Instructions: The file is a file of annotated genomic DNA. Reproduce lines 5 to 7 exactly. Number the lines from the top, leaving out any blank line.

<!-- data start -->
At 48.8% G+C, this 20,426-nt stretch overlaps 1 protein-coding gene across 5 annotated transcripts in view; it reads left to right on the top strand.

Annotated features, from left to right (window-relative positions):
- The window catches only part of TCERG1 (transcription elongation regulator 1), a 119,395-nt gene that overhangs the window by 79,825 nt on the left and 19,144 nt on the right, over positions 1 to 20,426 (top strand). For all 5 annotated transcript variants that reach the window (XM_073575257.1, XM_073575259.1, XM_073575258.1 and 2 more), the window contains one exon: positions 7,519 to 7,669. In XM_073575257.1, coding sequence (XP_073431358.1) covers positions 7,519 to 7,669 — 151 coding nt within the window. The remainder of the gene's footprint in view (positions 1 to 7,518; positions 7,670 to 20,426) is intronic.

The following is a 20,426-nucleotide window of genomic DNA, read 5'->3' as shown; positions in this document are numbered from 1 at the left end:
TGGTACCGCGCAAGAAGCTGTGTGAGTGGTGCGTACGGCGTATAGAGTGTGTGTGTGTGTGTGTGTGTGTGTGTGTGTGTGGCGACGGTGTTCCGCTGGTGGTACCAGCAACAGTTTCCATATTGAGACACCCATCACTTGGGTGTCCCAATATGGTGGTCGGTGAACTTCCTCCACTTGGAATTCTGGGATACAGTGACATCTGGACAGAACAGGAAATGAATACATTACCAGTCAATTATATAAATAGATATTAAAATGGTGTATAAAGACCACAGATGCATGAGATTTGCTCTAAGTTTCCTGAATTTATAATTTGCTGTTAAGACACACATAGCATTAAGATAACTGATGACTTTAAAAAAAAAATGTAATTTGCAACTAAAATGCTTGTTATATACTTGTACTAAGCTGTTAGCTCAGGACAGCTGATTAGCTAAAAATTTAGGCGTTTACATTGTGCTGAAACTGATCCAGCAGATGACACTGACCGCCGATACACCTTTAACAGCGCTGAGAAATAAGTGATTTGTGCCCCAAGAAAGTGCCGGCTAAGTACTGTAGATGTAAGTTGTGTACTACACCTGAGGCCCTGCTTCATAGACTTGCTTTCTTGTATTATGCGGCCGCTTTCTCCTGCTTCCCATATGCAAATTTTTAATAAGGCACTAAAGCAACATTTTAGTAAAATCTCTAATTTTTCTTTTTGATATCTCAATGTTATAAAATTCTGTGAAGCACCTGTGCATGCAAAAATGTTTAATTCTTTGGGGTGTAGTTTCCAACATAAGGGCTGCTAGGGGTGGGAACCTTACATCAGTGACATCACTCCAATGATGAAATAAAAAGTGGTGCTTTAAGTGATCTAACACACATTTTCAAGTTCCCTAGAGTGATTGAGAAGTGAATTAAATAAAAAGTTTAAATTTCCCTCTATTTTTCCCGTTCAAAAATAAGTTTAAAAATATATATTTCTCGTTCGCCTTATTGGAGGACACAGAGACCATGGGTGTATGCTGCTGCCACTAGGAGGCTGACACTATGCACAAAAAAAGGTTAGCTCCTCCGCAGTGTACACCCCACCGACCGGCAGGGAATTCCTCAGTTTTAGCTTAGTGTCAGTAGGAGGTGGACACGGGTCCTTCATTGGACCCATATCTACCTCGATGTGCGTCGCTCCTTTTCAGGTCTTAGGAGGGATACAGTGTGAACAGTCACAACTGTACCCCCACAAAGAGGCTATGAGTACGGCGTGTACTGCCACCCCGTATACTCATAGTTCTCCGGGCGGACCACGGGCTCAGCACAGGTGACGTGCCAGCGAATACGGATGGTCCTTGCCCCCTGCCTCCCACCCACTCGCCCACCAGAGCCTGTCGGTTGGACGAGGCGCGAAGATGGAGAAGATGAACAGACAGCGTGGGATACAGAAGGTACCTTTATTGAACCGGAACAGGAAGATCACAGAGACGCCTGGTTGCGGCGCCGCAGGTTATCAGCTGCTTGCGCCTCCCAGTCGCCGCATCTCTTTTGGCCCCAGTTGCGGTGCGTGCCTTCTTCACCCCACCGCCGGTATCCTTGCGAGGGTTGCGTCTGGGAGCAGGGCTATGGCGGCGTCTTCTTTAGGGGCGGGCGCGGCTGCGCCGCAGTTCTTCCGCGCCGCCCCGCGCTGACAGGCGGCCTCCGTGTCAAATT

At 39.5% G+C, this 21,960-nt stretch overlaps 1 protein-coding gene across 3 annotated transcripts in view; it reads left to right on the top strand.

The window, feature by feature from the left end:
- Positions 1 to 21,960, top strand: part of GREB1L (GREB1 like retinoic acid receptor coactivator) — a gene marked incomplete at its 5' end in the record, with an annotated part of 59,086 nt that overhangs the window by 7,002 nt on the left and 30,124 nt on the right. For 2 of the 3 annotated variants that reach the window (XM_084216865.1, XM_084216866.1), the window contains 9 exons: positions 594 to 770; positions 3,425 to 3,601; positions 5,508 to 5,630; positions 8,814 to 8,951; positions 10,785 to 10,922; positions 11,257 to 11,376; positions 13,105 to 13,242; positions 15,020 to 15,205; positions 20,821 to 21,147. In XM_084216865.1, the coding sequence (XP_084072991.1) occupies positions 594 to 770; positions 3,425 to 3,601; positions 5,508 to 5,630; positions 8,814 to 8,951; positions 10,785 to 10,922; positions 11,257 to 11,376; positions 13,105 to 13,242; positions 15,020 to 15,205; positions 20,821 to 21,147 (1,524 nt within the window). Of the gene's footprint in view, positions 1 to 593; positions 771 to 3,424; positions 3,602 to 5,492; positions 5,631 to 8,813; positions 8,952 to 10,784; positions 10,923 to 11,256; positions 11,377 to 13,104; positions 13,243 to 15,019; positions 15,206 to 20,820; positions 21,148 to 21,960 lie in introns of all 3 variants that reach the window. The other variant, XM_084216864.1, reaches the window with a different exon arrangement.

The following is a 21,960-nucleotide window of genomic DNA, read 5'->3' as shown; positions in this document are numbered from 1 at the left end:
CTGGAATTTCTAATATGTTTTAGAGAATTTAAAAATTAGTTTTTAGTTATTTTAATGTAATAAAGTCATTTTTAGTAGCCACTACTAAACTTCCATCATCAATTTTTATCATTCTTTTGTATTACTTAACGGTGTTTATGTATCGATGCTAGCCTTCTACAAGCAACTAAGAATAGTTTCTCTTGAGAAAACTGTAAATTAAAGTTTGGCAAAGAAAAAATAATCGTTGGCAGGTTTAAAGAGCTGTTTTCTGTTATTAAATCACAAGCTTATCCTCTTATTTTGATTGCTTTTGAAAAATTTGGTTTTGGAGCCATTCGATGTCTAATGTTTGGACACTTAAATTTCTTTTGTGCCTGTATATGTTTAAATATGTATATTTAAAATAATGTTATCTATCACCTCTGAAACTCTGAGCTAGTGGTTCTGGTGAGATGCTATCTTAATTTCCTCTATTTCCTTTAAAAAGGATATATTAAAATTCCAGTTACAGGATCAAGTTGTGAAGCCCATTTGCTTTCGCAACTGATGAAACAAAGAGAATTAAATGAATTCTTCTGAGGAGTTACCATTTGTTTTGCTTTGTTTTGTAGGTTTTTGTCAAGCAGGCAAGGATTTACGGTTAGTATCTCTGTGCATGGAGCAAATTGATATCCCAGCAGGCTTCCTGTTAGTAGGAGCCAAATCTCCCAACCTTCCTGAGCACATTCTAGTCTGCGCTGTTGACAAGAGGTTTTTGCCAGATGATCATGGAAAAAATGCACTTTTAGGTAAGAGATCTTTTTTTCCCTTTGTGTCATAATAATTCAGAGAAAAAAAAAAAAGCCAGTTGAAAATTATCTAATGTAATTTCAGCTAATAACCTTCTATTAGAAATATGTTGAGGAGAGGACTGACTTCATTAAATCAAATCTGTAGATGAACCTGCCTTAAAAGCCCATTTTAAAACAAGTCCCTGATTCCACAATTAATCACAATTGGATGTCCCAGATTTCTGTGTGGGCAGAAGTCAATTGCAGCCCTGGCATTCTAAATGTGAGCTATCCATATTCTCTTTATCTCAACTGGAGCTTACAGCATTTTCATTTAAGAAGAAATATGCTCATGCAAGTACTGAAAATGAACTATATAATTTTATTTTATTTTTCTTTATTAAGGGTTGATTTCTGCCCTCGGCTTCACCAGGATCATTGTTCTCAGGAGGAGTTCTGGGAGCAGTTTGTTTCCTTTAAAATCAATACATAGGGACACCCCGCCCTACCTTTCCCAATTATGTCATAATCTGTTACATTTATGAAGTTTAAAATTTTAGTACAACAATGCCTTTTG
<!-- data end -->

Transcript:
TGGTACCGCGCAAGAAGCTGTGTGAGTGGTGCGTACGGCGTATAGAGTGTGTGTGTGTGTGTGTGTGTGTGTGTGTGTGTGGCGACGGTGTTCCGCTGGTGGTACCAGCAACAGTTTCCATATTGAGACACCCATCACTTGGGTGTCCCAATATGGTGGTCGGTGAACTTCCTCCACTTGGAATTCTGGGATACAGTGACATCTGGACAGAACAGGAAATGAATACATTACCAGTCAATTATATAAATAGATATTAAAATGGTGTATAAAGACCACAGATGCATGAGATTTGCTCTAAGTTTCCTGAATTTATAATTTGCTGTTAAGACACACATAGCATTAAGATAACTGATGACTTTAAAAAAAAAATGTAATTTGCAACTAAAATGCTTGTTATATACTTGTACTAAGCTGTTAGCTCAGGACAGCTGATTAGCTAAAAATTTAGGCGTTTACATTGTGCTGAAACTGATCCAGCAGATGACACTGACCGCCGATACACCTTTAACAGCGCTGAGAAATAAGTGATTTGTGCCCCAAGAAAGTGCCGGCTAAGTACTGTAGATGTAAGTTGTGTACTACACCTGAGGCCCTGCTTCATAGACTTGCTTTCTTGTATTATGCGGCCGCTTTCTCCTGCTTCCCATATGCAAATTTTTAATAAGGCACTAAAGCAACATTTTAGTAAAATCTCTAATTTTTCTTTTTGATATCTCAATGTTATAAAATTCTGTGAAGCACCTGTGCATGCAAAAATGTTTAATTCTTTGGGGTGTAGTTTCCAACATAAGGGCTGCTAGGGGTGGGAACCTTACATCAGTGACATCACTCCAATGATGAAATAAAAAGTGGTGCTTTAAGTGATCTAACACACATTTTCAAGTTCCCTAGAGTGATTGAGAAGTGAATTAAATAAAAAGTTTAAATTTCCCTCTATTTTTCCCGTTCAAAAATAAGTTTAAAAATATATATTTCTCGTTCGCCTTATTGGAGGACACAGAGACCATGGGTGTATGCTGCTGCCACTAGGAGGCTGACACTATGCACAAAAAAAGGTTAGCTCCTCCGCAGTGTACACCCCACCGACCGGCAGGGAATTCCTCAGTTTTAGCTTAGTGTCAGTAGGAGGTGGACACGGGTCCTTCATTGGACCCATATCTACCTCGATGTGCGTCGCTCCTTTTCAGGTCTTAGGAGGGATACAGTGTGAACAGTCACAACTGTACCCCCACAAAGAGGCTATGAGTACGGCGTGTACTGCCACCCCGTATACTCATAGTTCTCCGGGCGGACCACGGGCTCAGCACAGGTGACGTGCCAGCGAATACGGATGGTCCTTGCCCCCTGCCTCCCACCCACTCGCCCACCAGAGCCTGTCGGTTGGACGAGGCGCGAAGATGGAGAAGATGAACAGACAGCGTGGGATACAGAAGGTACCTTTATTGAACCGGAACAGGAAGATCACAGAGACGCCTGGTTGCGGCGCCGCAGGTTATCAGCTGCTTGCGCCTCCCAGTCGCCGCATCTCTTTTGGCCCCAGTTGCGGTGCGTGCCTTCTTCACCCCACCGCCGGTATCCTTGCGAGGGTTGCGTCTGGGAGCAGGGCTATGGCGGCGTCTTCTTTAGGGGCGGGCGCGGCTGCGCCGCAGTTCTTCCGCGCCGCCCCGCGCTGACAGGCGGCCTCCGTGTCAAATT

At 39.5% G+C, this 21,960-nt stretch overlaps 1 protein-coding gene across 3 annotated transcripts in view; it reads left to right on the top strand.

The window, feature by feature from the left end: